Southern California environment news and trends

There goes the sun: Solar eclipse 2012 comes to Southland skies this Sunday

Children wear special glasses as they wa

FETHI BELAID/AFP/Getty Images

2012 is turning out to be a banner year for area sky-watchers. It was just a couple of weeks ago when we were discussing how to best experience the “super moon” that loomed large over the city on Saturday night, May 5.

An equally rare astronomical occurrence happens this weekend: The first annular solar eclipse since 1994 that will be visible in Southland skies is due early this Sunday evening.

As reported by the L.A. Times, this “ring of fire” eclipse (when the moon and sun align perfectly, the moon appearing to block out most of the sun other than the outermost edges) will begin locally at 5:42 p.m. on Sunday night, peak at 6:38 p.m. and finish by 7:42 p.m., just 10 minutes before sunset at 7:52 p.m. Convenient, considering it is a school night. 

The Times warns that attempting to take in the eclipse along the coast is a dicey proposition that could leave viewers disappointed, depending on the weather (fog and low clouds are a real view-killer). Still, expect large crowds on SoCal beaches, so plan accordingly.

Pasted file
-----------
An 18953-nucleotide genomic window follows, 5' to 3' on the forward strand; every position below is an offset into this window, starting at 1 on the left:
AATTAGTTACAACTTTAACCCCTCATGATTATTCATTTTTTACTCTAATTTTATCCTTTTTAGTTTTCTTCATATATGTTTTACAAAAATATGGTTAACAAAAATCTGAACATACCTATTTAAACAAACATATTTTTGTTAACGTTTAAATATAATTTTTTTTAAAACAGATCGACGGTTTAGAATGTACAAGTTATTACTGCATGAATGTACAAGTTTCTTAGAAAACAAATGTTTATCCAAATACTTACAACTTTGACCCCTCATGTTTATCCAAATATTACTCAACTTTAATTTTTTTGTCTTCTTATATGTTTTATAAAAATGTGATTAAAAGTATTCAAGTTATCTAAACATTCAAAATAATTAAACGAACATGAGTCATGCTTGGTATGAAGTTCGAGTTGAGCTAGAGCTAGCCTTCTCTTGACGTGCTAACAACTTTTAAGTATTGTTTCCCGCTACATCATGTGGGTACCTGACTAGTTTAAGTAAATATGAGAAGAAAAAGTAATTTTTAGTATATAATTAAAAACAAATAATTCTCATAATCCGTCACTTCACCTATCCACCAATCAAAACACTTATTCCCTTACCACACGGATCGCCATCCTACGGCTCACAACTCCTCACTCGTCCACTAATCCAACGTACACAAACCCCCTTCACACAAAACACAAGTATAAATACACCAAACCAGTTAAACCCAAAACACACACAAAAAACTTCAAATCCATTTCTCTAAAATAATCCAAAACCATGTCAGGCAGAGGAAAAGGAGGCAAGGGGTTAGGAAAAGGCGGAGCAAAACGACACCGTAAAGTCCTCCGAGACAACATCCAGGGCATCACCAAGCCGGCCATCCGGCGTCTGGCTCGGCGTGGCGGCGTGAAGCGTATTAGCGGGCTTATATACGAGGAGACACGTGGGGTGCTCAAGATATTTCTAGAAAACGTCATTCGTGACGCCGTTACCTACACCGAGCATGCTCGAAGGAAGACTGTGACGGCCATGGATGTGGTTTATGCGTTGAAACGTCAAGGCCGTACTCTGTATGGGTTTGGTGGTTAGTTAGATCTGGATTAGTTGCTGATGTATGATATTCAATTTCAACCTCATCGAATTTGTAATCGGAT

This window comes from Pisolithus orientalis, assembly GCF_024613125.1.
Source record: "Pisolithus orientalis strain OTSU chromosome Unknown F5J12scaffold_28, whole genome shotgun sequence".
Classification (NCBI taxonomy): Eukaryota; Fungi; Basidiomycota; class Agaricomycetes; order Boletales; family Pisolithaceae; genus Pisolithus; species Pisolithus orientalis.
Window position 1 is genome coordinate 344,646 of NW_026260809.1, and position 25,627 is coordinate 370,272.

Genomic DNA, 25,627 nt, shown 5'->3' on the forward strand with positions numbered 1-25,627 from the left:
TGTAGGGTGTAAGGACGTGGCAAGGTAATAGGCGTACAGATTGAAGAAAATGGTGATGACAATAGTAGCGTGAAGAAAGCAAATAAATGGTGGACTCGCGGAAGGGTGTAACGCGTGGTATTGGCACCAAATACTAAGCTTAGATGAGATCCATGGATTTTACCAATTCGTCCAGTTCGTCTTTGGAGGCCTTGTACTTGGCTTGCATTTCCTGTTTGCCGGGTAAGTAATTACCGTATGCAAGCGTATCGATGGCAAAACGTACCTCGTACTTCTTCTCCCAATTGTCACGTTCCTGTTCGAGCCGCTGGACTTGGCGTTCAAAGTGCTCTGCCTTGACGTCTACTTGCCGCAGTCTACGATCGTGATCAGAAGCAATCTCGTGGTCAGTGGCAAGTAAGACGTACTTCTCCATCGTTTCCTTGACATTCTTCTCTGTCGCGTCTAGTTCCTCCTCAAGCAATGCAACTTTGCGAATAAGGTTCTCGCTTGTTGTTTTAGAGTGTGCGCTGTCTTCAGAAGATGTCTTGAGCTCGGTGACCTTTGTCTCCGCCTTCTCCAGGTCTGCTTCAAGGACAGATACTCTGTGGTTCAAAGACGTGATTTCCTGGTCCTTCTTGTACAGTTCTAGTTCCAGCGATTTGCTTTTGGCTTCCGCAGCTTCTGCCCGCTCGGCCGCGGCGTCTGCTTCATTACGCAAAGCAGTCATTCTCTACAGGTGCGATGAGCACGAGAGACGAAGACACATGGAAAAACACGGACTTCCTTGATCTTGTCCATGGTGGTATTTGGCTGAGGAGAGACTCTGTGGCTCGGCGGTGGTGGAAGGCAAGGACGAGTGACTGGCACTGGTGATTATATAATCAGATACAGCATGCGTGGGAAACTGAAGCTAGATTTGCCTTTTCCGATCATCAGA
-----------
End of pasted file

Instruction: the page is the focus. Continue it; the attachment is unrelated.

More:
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Where to get the best view of the 'super moon' on Saturday night

Evelyn Grass

The super moon as viewed from Trabuco Canyon around 9 p.m. Saturday night.

This Saturday night the biggest full moon of the year will be looming large in the sky. Popularly known as a “super moon,” this rare occurrence happens when a full moon coincides with its arrival at perigee, which is when the moon comes closest to the Earth, a mere 221,802 miles away.

According to MSNBC, this particular perigee (which is scheduled to begin at 8:40 p.m. Pacific Standard Time) is the closest the moon will come to Earth all year, which means we’re in store for something of an "extra super" moon this weekend.

This month's full moon will be 16 percent brighter than average, Yahoo! News reports. We suggest looking for it just after it rises or before it sets, when it is close to the horizon.

For those wanting to get the best possible glimpse of this natural phenomenon, it’s all about getting as far away from city lights as possible. If you can’t make your way out to the desert, the Los Angeles Times reports that the Santa Monica Mountains Conservancy will be leading hikes in local mountains to make the most of the occasion.

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